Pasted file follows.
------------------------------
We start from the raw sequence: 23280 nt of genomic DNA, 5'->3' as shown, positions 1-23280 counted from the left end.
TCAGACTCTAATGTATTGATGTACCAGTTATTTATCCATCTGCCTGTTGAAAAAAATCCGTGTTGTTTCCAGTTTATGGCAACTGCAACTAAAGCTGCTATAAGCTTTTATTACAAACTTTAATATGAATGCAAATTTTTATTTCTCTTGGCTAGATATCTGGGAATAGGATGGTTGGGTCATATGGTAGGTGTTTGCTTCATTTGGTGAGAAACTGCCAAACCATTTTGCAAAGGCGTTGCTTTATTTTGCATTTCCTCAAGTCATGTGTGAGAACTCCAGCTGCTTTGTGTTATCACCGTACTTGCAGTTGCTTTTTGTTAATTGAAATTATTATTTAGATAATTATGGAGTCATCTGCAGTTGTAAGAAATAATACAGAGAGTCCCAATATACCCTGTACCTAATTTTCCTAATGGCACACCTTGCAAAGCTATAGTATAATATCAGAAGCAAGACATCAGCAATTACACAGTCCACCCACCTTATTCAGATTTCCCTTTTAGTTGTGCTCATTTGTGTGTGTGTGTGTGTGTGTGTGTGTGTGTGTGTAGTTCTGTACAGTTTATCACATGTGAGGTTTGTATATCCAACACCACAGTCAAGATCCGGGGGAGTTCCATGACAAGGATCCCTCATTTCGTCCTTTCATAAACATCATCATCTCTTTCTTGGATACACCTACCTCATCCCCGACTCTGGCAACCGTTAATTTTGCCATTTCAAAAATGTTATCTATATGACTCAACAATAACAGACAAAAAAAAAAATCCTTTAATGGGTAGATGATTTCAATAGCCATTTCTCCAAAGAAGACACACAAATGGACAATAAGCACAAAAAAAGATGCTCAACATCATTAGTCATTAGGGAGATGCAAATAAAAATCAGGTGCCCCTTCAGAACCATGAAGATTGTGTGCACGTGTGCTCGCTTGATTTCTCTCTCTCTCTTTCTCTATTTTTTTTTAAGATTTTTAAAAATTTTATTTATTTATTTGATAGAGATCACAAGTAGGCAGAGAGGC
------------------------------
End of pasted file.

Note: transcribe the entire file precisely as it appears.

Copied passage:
We start from the raw sequence: 23280 nt of genomic DNA, 5'->3' as shown, positions 1-23280 counted from the left end.
TCAGACTCTAATGTATTGATGTACCAGTTATTTATCCATCTGCCTGTTGAAAAAAATCCGTGTTGTTTCCAGTTTATGGCAACTGCAACTAAAGCTGCTATAAGCTTTTATTACAAACTTTAATATGAATGCAAATTTTTATTTCTCTTGGCTAGATATCTGGGAATAGGATGGTTGGGTCATATGGTAGGTGTTTGCTTCATTTGGTGAGAAACTGCCAAACCATTTTGCAAAGGCGTTGCTTTATTTTGCATTTCCTCAAGTCATGTGTGAGAACTCCAGCTGCTTTGTGTTATCACCGTACTTGCAGTTGCTTTTTGTTAATTGAAATTATTATTTAGATAATTATGGAGTCATCTGCAGTTGTAAGAAATAATACAGAGAGTCCCAATATACCCTGTACCTAATTTTCCTAATGGCACACCTTGCAAAGCTATAGTATAATATCAGAAGCAAGACATCAGCAATTACACAGTCCACCCACCTTATTCAGATTTCCCTTTTAGTTGTGCTCATTTGTGTGTGTGTGTGTGTGTGTGTGTGTGTGTGTGTAGTTCTGTACAGTTTATCACATGTGAGGTTTGTATATCCAACACCACAGTCAAGATCCGGGGGAGTTCCATGACAAGGATCCCTCATTTCGTCCTTTCATAAACATCATCATCTCTTTCTTGGATACACCTACCTCATCCCCGACTCTGGCAACCGTTAATTTTGCCATTTCAAAAATGTTATCTATATGACTCAACAATAACAGACAAAAAAAAAAATCCTTTAATGGGTAGATGATTTCAATAGCCATTTCTCCAAAGAAGACACACAAATGGACAATAAGCACAAAAAAAGATGCTCAACATCATTAGTCATTAGGGAGATGCAAATAAAAATCAGGTGCCCCTTCAGAACCATGAAGATTGTGTGCACGTGTGCTCGCTTGATTTCTCTCTCTCTCTTTCTCTATTTTTTTTTAAGATTTTTAAAAATTTTATTTATTTATTTGATAGAGATCACAAGTAGGCAGAGAGGC